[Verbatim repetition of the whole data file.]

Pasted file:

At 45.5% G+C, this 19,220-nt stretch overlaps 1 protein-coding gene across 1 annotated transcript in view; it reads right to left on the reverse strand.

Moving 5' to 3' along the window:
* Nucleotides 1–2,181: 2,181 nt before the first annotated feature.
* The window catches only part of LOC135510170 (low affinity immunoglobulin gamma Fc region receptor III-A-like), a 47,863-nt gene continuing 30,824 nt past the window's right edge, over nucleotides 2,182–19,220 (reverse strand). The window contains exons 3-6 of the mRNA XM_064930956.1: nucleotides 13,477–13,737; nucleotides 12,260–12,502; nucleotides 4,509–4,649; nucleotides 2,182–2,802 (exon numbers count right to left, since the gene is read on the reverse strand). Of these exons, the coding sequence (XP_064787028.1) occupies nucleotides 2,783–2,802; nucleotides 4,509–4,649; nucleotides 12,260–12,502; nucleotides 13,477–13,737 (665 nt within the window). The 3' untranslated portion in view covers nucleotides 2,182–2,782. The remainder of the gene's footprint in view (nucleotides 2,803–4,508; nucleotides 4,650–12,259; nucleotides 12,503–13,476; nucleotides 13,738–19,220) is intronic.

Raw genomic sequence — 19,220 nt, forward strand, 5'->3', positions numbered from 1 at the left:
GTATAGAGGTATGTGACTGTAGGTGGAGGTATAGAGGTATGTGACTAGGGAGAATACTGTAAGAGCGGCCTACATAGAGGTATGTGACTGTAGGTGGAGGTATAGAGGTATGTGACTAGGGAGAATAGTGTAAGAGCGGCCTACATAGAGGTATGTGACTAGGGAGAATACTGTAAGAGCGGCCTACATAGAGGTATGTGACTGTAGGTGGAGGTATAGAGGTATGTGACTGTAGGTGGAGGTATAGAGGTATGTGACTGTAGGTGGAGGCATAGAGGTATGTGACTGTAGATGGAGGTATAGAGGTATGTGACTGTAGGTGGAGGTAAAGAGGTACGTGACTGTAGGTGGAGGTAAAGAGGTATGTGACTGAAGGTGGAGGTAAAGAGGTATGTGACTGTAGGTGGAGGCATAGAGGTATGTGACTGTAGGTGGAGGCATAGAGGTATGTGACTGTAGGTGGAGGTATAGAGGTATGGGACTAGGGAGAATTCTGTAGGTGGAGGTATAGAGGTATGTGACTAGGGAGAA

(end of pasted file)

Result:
At 45.5% G+C, this 19,220-nt stretch overlaps 1 protein-coding gene across 1 annotated transcript in view; it reads right to left on the reverse strand.

Moving 5' to 3' along the window:
* Nucleotides 1–2,181: 2,181 nt before the first annotated feature.
* The window catches only part of LOC135510170 (low affinity immunoglobulin gamma Fc region receptor III-A-like), a 47,863-nt gene continuing 30,824 nt past the window's right edge, over nucleotides 2,182–19,220 (reverse strand). The window contains exons 3-6 of the mRNA XM_064930956.1: nucleotides 13,477–13,737; nucleotides 12,260–12,502; nucleotides 4,509–4,649; nucleotides 2,182–2,802 (exon numbers count right to left, since the gene is read on the reverse strand). Of these exons, the coding sequence (XP_064787028.1) occupies nucleotides 2,783–2,802; nucleotides 4,509–4,649; nucleotides 12,260–12,502; nucleotides 13,477–13,737 (665 nt within the window). The 3' untranslated portion in view covers nucleotides 2,182–2,782. The remainder of the gene's footprint in view (nucleotides 2,803–4,508; nucleotides 4,650–12,259; nucleotides 12,503–13,476; nucleotides 13,738–19,220) is intronic.

Raw genomic sequence — 19,220 nt, forward strand, 5'->3', positions numbered from 1 at the left:
GTATAGAGGTATGTGACTGTAGGTGGAGGTATAGAGGTATGTGACTAGGGAGAATACTGTAAGAGCGGCCTACATAGAGGTATGTGACTGTAGGTGGAGGTATAGAGGTATGTGACTAGGGAGAATAGTGTAAGAGCGGCCTACATAGAGGTATGTGACTAGGGAGAATACTGTAAGAGCGGCCTACATAGAGGTATGTGACTGTAGGTGGAGGTATAGAGGTATGTGACTGTAGGTGGAGGTATAGAGGTATGTGACTGTAGGTGGAGGCATAGAGGTATGTGACTGTAGATGGAGGTATAGAGGTATGTGACTGTAGGTGGAGGTAAAGAGGTACGTGACTGTAGGTGGAGGTAAAGAGGTATGTGACTGAAGGTGGAGGTAAAGAGGTATGTGACTGTAGGTGGAGGCATAGAGGTATGTGACTGTAGGTGGAGGCATAGAGGTATGTGACTGTAGGTGGAGGTATAGAGGTATGGGACTAGGGAGAATTCTGTAGGTGGAGGTATAGAGGTATGTGACTAGGGAGAA